There are several kinds of ways that one can place information about rich data resources (essentially what archivists call "finding aids") online.
- Indexes are the quickest approach. For genealogists, indexes that include surnames are critical. When they have additional details such as birth or death date, geographic location of birth and death, names of spouse, children or parents - all make them increasingly useful. cemetery indexes are a good example.
With the index that includes an individual of interest, it's just a matter of tracking down the document that is being indexed - to get the richness that can be so helpful.
See MHSA's Name Index to B. H. Unruh's book, Die niederländisch-niederdeutschen Hintergründe der mennonitischen Ostwanderungen im 16., 18. und 19. Jahrhundert.
- Transcriptions are much more work and tend to eliminate the need for genealogists to track down the original document. Transcriptions are distinguished from indexes in that they capture much more - if not all - of the content of a document.
See MHSA's transcription of Peter Riediger's 1872 immigration to Canada journal entries.
- Extractions, in fact, are much more common. These are more than indexes and less than transcriptions. They are the transciption of limited content from an original document - the genealogical-relevant contents from the are accounts
An example of this can be found on MHSA's website for Children Vaccinated Against Smallpox, Chortitza Colony in South Russia, 1809.
- Digitized Books - In recent years, there are more and more genealogically-rich projects of a fourth approach - the digitized book. Not only are the scanned and placed online, sometimes they are fully searchable.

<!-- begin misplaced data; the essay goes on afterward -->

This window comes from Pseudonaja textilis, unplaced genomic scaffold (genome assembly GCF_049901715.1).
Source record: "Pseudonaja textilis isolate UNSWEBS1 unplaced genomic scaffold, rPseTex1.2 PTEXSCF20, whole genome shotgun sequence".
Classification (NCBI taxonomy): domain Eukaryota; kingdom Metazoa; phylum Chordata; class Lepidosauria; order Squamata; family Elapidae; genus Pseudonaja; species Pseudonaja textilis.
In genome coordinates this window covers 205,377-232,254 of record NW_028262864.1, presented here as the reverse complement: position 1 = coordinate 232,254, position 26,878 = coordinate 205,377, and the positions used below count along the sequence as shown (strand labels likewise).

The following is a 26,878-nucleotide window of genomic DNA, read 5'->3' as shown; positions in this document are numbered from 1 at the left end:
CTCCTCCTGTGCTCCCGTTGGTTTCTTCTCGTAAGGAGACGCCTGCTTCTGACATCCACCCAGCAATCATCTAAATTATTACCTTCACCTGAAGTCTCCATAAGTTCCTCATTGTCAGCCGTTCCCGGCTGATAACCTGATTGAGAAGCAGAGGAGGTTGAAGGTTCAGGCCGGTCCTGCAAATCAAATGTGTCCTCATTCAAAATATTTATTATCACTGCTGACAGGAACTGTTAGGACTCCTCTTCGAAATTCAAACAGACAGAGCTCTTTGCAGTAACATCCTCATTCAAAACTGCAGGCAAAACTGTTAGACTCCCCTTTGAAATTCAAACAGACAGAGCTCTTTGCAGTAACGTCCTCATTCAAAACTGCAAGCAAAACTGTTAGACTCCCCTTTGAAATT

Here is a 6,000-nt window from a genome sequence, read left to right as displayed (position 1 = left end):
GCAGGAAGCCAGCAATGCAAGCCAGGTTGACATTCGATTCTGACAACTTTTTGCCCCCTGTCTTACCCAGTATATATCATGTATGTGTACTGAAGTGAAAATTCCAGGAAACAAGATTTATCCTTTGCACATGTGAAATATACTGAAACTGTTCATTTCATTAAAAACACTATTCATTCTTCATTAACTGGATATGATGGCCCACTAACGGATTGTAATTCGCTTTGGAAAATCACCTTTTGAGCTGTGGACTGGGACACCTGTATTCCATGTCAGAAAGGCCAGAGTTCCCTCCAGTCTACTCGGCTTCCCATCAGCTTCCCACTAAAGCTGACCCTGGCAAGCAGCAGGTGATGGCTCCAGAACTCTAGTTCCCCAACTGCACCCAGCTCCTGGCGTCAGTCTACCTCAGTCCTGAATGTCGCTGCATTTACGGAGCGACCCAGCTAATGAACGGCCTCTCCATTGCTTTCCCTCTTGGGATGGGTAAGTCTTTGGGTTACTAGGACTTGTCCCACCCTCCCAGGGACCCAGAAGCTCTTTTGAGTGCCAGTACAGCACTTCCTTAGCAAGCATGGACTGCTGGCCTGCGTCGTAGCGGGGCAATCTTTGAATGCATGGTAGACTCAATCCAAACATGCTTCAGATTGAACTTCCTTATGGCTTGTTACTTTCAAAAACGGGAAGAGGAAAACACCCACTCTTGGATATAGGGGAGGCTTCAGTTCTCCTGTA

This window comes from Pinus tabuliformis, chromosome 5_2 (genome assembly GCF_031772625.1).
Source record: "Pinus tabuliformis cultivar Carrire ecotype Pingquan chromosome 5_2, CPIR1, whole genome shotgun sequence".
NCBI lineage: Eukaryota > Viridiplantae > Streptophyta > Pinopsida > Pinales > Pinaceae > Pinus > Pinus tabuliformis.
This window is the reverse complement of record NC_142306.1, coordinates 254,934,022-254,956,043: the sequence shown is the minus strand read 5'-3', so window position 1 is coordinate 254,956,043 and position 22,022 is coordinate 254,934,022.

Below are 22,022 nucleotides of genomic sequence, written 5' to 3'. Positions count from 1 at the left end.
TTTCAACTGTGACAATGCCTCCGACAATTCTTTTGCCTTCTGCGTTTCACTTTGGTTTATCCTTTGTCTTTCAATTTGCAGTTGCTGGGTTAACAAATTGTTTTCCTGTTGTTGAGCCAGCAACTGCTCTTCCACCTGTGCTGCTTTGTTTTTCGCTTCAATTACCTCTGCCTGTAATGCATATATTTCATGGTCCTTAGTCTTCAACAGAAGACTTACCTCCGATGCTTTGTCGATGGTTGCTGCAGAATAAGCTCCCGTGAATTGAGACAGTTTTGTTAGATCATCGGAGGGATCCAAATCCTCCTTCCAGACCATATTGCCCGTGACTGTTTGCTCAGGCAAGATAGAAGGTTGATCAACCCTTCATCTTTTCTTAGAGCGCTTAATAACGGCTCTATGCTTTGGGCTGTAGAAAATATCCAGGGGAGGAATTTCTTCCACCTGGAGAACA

The most important for my own research has been Peter D. Zacharias' 1976 local history for Reinland, Manitoba. Reinland: An Experience in Community. But, there are many many such books online. Increasingly there are ones with content relevant to Mennonite family history.
- Others just recently found online are:
Gerbrandt, Henry J. (1970). Adventure in Faith: the Background in Europe and the Development in Canada of the Bergthaler Mennonite Church of Manitoba. Altona, MB: DW Friesen & Sons.
Derksen, Seymor A. (1980). My Father's House. Langham, SK: Author.
Epp-Tiessen, Esther. (n.d.). Altona: The Story of a Prairie Town. Altona, MB: DW Friesen & Sons.
Friesen, Rhinehart, Friesen. (1988). A Mennonite Odyssey. Winnipeg: Hyperion Press, 1988.
Zacharias, Peter D. (1976). Reinland: An Experience in Community. Winkler, MB: Reinland Centennial Committee.
For links to all of these kinds of projects for your research, see the Mennonite Genealogical Data Index for links to projects being placed online from all over. MHSA's own work in this area can be found as linksfrom our MHSA Projects page.